To Recognize Emptiness

Every moment of experience is contingent on a vast complex of myriad conditions. Nothing exists in and of itself as ‘this’ or ‘that,’ ‘self’ or ‘other.’ Everything is what it is only in relation to what it is not. To recognize this emptiness is not to negate things but to glimpse what enables anything to happen at all.  ~ Stephen Batchelor, “Nagarjuna’s Verses from the Center”

Balancing….

Once we acknowledge the importance of looking within ourselves, we have to elevate our awareness of how our emotions and patterns of behavior affect us. We begin to see the impact on our lives of our emotions, our inner patterns of behavior, and the inner stories that dictate how we see ourselves and the world around us. Becoming aware of these inner forces is key to changing them.  – Lawrence Levy, “Balancing Emotions”

Clarity…

‎”Clarity and emptiness are inseparably united in the true nature of mind, which is beyond all concepts of existence and non-existence.”
Kyabje Dilgo Khyentse Rinpoche.

 

His Holiness Dilgo Khyentse Rinpoche - making ...

His Holiness Dilgo Khyentse Rinpoche – making the perfection mudra and gaze like Padmasambhava, Seattle Sakya Lhakang 1976, Washington State, USA (Photo credit: Wonderlane)

 

 

The Dalai Lama on Compassion… (from 108daysofcompassion.com )

“My message is the practice of compassion, love, and kindness. These things are very useful in our daily life, and also for the whole of human society these practices can be very important.

“Basically, universal responsibility is the feeling for other people’s suffering just as we feel our own. It is the realization that even our own enemy is motivated by the quest for happiness. We must recognize that all beings want the same thing we want. This is the way to achieve a true understanding, unfettered by artificial consideration.

“At the heart of Buddhist philosophy is the notion of compassion for others. It should be noted that the compassion encouraged by Mahayana Buddhism is not the usual love one has for friends or family. The love being advocated here is the kind one can have even for another who has done one harm. Developing a kind heart does not always involve any of the sentimental religiosity normally associated with it. It is not just for people who believe in religions; it is for everyone who considers himself or herself to be a member of the human family, and thus sees things in accordingly large terms.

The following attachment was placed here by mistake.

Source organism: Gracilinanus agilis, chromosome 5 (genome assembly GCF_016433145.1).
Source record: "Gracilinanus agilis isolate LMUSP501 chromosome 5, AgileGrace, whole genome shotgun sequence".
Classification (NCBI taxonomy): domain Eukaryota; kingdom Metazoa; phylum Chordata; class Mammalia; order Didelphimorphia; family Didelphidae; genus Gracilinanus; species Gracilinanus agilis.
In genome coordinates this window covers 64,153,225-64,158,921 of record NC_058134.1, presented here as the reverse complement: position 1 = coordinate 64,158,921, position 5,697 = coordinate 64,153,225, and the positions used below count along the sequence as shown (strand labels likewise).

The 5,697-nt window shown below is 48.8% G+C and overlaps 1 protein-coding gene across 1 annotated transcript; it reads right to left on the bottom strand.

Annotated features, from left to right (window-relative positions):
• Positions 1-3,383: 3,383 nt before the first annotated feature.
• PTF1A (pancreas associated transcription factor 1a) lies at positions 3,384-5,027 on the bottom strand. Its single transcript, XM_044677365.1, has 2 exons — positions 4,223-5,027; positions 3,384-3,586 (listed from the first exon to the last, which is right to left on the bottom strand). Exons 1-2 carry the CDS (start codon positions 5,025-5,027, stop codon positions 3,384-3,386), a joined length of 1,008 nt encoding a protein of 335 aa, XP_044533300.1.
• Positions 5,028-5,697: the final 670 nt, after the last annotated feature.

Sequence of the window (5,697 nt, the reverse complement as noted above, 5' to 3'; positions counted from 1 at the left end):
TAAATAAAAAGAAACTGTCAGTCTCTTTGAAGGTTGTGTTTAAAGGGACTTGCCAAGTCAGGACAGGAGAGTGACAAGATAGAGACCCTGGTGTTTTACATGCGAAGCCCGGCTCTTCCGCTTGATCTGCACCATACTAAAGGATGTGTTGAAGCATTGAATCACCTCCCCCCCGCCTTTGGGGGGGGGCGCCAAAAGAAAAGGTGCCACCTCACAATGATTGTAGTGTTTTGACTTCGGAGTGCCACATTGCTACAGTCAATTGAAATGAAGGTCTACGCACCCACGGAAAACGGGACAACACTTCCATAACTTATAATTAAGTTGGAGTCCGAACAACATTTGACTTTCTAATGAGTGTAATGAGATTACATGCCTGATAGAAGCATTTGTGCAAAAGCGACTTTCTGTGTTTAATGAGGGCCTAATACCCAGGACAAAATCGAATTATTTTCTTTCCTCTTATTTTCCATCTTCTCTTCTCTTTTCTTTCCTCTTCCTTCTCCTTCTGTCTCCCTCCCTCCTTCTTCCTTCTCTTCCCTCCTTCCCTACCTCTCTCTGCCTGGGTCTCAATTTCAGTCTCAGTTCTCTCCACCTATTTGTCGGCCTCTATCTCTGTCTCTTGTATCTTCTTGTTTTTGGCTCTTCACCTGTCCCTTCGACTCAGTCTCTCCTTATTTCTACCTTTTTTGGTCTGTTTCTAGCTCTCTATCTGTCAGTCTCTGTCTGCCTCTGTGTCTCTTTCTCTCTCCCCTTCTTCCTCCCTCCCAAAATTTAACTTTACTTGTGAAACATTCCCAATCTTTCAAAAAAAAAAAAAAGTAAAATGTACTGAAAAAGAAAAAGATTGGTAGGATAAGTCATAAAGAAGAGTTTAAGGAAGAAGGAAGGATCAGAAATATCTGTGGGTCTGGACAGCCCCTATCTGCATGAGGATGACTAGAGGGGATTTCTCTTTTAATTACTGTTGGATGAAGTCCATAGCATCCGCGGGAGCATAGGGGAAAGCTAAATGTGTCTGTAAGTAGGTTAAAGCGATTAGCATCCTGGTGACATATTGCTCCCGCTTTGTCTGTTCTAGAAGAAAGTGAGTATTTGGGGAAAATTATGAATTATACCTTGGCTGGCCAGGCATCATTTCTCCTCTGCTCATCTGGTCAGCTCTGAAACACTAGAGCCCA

“The rationale for universal compassion is based on the same principle of spiritual democracy. It is the recognition of the fact that every living being has an equal right to and desire for happiness. The true acceptance of the principle of democracy requires that we think and act in terms of the common good. Compassion and universal responsibility require a commitment to personal sacrifice and the neglect of egotistical desires.

“I believe our everyday experience confirms that a self-centered attitude towards problems can be destructive not only towards society but to the individual as well. Selfishness does not solve problems for us, it multiplies them. Accepting responsibility and maintaining respect for other will leave all concerned at peace. This is the essence of Mahayana Buddhism.” ~ 108daysofcompassion.com

The way we….

The way we define and delimit the self is arbitrary. We can place it between our ears and have it looking out from our eyes, or we can widen it to include the air we breathe, or at other moments we can cast its boundaries farther to include the oxygen-giving trees and plankton, our external lungs, and beyond them the web of life in which they are sustained.  ~  Joanna Macy, “Positive Disintegration”